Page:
I remember Martin Luther King Jr very clearly, although I do not remember meeting him, as I’m told I did. In the early ’60s my father worked at Brown University in the chaplain’s office. A protege of William Slone Coffin’s from Yale Divinity School, from which he received his Doctor of Divinity degree, my father was responsible in those days for inviting speakers to visit Brown. Many civil rights activists, MLK Jr and Malcolm X included, were among them.
Almost always after the events, speakers were invited to a reception at our house, or someone else’s house, close to the campus. I remember that time mostly as a time of a lot of people coming and going. I was 6 years old when MLK visited Brown University in November 1960. My father and MLK were the same age.
The famous “I Have a Dream” speech occurred exactly on my 9th birthday – August 28, 1963. My father was in Washington DC to attend, along with a couple of bus loads he organized of residents of Middletown, CT and faculty from Wesleyan University, where he was by then chaplain.
I watched the whole event, hoping to catch a glimpse of my father, and listening to all the speeches, hymns, and songs. I remember MLK Jr’s speech as an excellent one, but it was more or less expected in those days that he would give a great speech. He always seemed to. We (my mother and I) always watched his speeches, and very often my father was there. The “Dream” speech was considered as one of his best, to be sure, but at the time it did not have the stature it has today.
I remember most clearly my father’s eulogy in Wesleyan Chapel after Dr. King was assassinated in Memphis five years later. He could barely get the words out between the tears. I was crying, too. The whole place was.
When my father traveled to Mississippi and Alabama as a Freedom Rider in the mid 60s, marching from Selma to Montgomery, organizing food and clothing drives for Belzoni, we of course worried that he might not come back. My mother put a brave face on it for us but several Northerners had been murdered in cold blood in those days for trying to intervene in segregated society, including clergymen. The Middletown Press ran an article at the time that recounted my father’s squaring off with a Mississippi policeman trying to close down a march. A witness in the party was quoted as saying he came dangerously close to getting beaten with a nightstick and arrested, as so many were. But he continued to go, and we were proud of him, especially after President Johnson signed the Civil Rights Act of 1964 to end segregation.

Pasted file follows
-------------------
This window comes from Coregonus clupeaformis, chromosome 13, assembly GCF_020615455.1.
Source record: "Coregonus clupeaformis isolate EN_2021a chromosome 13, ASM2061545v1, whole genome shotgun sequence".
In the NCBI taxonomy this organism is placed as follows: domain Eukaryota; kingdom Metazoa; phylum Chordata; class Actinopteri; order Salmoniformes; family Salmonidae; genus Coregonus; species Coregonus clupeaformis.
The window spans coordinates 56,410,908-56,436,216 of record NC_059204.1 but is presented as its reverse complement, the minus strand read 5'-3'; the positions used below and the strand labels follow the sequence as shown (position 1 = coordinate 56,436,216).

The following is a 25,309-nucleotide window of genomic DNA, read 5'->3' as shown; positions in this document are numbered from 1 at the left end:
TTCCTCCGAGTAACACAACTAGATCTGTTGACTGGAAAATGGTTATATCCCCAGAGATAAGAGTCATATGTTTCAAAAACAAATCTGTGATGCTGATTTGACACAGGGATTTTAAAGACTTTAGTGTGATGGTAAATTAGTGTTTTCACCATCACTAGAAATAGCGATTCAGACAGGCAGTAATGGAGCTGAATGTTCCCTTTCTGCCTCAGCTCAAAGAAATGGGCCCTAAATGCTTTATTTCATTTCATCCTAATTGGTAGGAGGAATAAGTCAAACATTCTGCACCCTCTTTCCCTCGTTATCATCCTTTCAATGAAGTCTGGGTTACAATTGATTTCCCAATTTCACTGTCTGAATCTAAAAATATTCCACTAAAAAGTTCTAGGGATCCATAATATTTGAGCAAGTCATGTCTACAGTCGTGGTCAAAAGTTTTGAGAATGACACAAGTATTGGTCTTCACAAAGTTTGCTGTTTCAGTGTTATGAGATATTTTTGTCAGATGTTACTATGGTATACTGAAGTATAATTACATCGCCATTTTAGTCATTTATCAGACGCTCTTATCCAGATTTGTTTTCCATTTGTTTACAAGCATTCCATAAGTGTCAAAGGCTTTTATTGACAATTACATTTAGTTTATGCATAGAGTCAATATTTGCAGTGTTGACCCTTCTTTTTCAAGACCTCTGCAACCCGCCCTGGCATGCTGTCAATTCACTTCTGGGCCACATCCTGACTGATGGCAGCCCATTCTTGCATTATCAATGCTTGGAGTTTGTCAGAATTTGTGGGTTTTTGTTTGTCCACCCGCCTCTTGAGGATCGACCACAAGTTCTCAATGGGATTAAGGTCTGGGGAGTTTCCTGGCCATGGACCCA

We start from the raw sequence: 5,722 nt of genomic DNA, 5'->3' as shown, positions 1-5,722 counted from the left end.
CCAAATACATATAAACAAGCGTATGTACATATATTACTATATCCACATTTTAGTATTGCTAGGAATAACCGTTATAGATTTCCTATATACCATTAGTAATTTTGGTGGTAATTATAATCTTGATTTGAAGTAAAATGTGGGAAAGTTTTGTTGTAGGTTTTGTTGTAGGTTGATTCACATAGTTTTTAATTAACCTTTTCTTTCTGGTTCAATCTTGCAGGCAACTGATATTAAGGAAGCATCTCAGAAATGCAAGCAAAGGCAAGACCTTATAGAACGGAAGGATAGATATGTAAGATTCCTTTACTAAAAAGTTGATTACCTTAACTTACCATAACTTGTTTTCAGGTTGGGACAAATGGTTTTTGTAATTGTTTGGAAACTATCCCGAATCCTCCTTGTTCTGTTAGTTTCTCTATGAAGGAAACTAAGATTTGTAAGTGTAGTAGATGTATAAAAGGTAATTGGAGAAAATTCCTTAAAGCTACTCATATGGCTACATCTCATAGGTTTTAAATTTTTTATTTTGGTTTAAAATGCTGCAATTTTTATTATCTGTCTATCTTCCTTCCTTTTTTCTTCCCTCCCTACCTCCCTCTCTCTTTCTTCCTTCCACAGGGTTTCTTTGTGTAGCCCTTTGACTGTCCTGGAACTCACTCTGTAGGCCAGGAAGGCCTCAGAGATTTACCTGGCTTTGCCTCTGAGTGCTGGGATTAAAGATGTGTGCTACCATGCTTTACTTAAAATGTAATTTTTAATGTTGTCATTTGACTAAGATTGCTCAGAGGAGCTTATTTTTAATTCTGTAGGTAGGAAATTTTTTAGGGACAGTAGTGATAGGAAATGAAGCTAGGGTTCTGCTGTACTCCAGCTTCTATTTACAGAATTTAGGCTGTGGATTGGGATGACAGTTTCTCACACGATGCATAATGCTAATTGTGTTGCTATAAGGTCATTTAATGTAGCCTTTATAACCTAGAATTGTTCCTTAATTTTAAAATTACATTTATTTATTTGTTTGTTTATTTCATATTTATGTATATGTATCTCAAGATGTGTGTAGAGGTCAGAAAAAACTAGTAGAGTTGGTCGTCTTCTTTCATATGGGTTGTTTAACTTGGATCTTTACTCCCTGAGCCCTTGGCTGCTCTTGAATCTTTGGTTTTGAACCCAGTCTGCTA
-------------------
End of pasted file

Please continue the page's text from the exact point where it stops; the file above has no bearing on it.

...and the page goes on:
It is hard to believe how bad things were in the late 50s and early 60s for black people in the South. How many brave black and white people gave their lives, and were injured, which was always a threat in the air, for equality. Because of Martin Luther King, Jr. Yes, there were many, many others, including my father, who did their part and took their chances. But he was indisputably the leader, not only in speeches but also in nonviolent action.
I remember the big struggle to get MLK Jr day declared a national holiday. I still see the nasty, ignorant, and hateful comments on Facebook and other Web pages about him and the day. Back then, it was literally a matter of life and death, and of serious injury, jail time, and financial loss to stand up for equal rights.
He should never have had to do what he did. Equal rights for black people should never have been an issue. But it was, and he fixed it, along with my father and thousands of other brave souls. Let’s celebrate them all today, and clearly remember what inspired us all to act in the name of justice for all.